CBS News did a story a few days ago on the Transportation Security Administration (TSA). Basically it was a tit-for-tat between Bruce Schneier, security pontificator extraordinaire, and Kip Hawley, the administrator of the TSA. Mr. Hawley's maintans that the TSA provides a necessary service because we are at war, and the obvious battleground, apparently, is airplanes. Surely, we must all realize that just because the terrorists used airplanes once, they can't possibly have enough imagination to go for another target next time. Mr. Schneier, wisely, disagrees, points out all the flaws in what the TSA does, and calls the whole thing "Security Theater;" a term whose origins are not entirely undisputed, but that is beside the point.
The interesting thing with this story is that neither of Messrs. Schneier and Hawley were quoted as addressing the currently most glaring flaw in the entire air transportation security apparatus. If one of our enemies actually wanted to terrorize the populace, why take on the risk of blowing up another plane? Just for fun, head on down to your local airport this week. Walk into the terminal area and take a look at the security line. At Dulles (IAD), Los Angeles (LAX), Chicago (ORD), Denver (DEN), Atlanta (ATL), John F. Kennedy (JFK), etc, the picture is the same. There will, at any given moment, be 500 to 1,000 people in line.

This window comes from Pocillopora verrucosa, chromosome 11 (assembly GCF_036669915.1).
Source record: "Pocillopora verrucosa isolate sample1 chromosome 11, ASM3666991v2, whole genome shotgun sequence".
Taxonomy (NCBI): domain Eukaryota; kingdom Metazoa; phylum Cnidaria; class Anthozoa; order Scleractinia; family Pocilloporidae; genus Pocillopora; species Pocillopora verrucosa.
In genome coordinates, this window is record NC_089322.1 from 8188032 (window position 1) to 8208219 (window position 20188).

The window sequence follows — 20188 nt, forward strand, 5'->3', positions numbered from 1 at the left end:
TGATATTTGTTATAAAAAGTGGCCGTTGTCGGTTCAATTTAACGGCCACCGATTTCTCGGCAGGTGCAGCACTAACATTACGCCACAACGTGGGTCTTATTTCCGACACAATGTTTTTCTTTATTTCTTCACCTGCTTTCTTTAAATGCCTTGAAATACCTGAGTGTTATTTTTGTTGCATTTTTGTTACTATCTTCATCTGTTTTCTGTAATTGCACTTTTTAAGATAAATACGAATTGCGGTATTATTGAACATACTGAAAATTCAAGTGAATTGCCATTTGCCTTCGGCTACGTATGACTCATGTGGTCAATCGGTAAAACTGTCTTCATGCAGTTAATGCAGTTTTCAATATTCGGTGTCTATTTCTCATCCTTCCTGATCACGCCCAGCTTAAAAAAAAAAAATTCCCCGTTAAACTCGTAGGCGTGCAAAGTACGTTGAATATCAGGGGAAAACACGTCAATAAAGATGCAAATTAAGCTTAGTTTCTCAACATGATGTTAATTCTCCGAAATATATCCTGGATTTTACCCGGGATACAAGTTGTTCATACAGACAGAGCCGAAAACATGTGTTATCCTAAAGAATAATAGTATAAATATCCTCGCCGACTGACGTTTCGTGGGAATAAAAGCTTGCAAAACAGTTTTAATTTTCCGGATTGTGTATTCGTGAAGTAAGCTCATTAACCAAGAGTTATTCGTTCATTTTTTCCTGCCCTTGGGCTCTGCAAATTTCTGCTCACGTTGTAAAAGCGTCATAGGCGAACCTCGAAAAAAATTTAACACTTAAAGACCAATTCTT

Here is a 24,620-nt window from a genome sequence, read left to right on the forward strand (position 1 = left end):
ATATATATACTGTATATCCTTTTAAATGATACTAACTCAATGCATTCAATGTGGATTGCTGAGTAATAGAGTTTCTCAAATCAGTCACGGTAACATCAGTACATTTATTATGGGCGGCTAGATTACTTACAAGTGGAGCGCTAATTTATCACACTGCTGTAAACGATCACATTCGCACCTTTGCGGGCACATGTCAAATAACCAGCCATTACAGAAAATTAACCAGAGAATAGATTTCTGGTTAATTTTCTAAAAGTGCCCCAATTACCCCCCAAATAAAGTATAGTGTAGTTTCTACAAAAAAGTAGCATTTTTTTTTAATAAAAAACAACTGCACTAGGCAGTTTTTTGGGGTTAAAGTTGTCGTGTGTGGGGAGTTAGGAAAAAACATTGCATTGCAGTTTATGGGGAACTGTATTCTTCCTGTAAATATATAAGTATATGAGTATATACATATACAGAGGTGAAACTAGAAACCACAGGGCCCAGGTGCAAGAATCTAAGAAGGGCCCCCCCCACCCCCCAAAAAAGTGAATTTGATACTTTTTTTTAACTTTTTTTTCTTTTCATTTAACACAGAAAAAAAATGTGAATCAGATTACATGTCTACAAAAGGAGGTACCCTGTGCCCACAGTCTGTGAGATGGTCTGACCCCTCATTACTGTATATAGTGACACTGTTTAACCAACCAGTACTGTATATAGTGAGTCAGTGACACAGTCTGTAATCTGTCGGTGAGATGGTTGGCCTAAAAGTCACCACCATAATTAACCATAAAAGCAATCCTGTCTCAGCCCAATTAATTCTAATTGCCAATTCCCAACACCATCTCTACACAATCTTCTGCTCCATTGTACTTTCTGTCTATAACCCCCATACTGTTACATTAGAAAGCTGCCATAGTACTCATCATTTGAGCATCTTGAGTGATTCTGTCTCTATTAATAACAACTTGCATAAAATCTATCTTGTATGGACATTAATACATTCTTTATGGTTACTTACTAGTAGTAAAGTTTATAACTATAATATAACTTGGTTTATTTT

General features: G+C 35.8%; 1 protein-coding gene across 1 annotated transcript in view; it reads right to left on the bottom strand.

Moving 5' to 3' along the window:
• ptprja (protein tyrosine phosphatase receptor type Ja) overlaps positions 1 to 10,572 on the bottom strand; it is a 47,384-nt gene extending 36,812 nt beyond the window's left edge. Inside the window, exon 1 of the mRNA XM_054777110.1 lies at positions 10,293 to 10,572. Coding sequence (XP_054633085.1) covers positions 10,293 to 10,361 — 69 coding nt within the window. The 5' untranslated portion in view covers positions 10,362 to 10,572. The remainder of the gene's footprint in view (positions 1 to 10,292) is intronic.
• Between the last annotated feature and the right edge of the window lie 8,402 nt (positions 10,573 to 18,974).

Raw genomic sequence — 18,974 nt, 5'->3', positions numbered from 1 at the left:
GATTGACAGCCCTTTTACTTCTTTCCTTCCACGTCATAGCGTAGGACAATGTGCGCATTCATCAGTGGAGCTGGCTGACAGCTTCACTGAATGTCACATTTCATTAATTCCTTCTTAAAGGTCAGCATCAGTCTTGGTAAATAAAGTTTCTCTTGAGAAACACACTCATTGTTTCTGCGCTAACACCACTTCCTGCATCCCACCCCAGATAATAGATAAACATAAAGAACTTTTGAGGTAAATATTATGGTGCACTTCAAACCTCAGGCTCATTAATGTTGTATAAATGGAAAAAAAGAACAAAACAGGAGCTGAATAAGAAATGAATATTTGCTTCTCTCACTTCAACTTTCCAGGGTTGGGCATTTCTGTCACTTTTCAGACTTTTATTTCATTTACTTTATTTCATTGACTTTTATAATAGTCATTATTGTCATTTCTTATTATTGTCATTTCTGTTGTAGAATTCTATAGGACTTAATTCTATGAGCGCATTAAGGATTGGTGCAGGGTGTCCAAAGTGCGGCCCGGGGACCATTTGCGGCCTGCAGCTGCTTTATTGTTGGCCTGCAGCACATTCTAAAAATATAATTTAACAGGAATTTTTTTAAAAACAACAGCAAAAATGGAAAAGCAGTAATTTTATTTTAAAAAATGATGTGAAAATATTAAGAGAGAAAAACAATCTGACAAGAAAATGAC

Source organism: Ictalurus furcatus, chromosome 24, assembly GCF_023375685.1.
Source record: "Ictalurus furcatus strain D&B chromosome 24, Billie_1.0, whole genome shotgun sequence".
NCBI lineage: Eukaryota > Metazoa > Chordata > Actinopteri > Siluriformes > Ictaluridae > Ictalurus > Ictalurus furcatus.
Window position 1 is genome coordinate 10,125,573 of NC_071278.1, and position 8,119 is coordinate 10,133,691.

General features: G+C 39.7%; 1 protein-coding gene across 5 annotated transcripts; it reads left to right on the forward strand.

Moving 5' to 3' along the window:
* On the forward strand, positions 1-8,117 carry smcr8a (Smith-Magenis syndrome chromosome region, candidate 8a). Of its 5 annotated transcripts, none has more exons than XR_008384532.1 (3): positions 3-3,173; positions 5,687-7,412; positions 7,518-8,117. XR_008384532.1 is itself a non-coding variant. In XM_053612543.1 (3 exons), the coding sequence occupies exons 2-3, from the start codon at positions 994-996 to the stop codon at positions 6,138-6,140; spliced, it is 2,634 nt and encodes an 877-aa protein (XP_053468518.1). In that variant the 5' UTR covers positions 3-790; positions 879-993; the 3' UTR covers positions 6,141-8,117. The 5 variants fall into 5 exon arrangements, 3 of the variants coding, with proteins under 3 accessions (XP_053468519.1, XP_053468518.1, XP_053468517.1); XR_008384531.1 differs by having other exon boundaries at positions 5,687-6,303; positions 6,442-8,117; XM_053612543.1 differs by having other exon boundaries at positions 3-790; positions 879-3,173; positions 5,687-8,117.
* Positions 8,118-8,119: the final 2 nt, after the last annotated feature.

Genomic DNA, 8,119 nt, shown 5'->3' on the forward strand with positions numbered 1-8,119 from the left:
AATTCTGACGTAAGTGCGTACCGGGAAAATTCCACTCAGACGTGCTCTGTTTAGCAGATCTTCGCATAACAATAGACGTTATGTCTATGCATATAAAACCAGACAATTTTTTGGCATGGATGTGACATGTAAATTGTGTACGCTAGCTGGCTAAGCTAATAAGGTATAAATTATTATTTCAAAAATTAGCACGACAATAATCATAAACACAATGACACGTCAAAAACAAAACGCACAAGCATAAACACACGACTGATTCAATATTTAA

It took 5 terrorists per plane (four on one plane) to blow up the planes on September 11, 2001. Together, they managed to kill 2,751 people. That's 145 victims per attacker. Take those 19 terrorists, strap them full of explosives, and position them strategically in the lines the TSA has created leading up to the security checkpoints. I guarantee you that each one of them will kill 145 people, or more. Better still, have them get in line with a bag full of explosives, then leave the bag and step out of line. They will probably have two to three minutes to make a get-away before the bag explodes before anyone even so much as looks at those bags. One might even have more if one chats up the people next to oneself in line to watch the bag while the attacker runs to the restroom. Suddenly, we have the prospect of a devastating, coordinated attack that is far more insidious, far more deadly, and far more difficult to prevent, than the attacks of September 11. This one you can't inspect away. You can't put a security checkpoint to get into the security checkpoint.
The TSA, single-handedly, created this vulnerability by making the airport security checkpoints so incredibly inefficient (and, one might add, ineffective) that the lines leading up to them back up with hundreds, or, in the case of Dulles, even thousands, of people. If the terrorists really wanted to erode confidence in our transportation infrastructure, why not make the security checkpoints the most dangerous part of it?
Mr. Hawley, in your final few weeks, how are you going to protect the public you are sworn to protect from this attack? How are you going to prioritize our safety while we are waiting in line so that your spiffily dressed officers can declare us as posing no risk to the traveling public?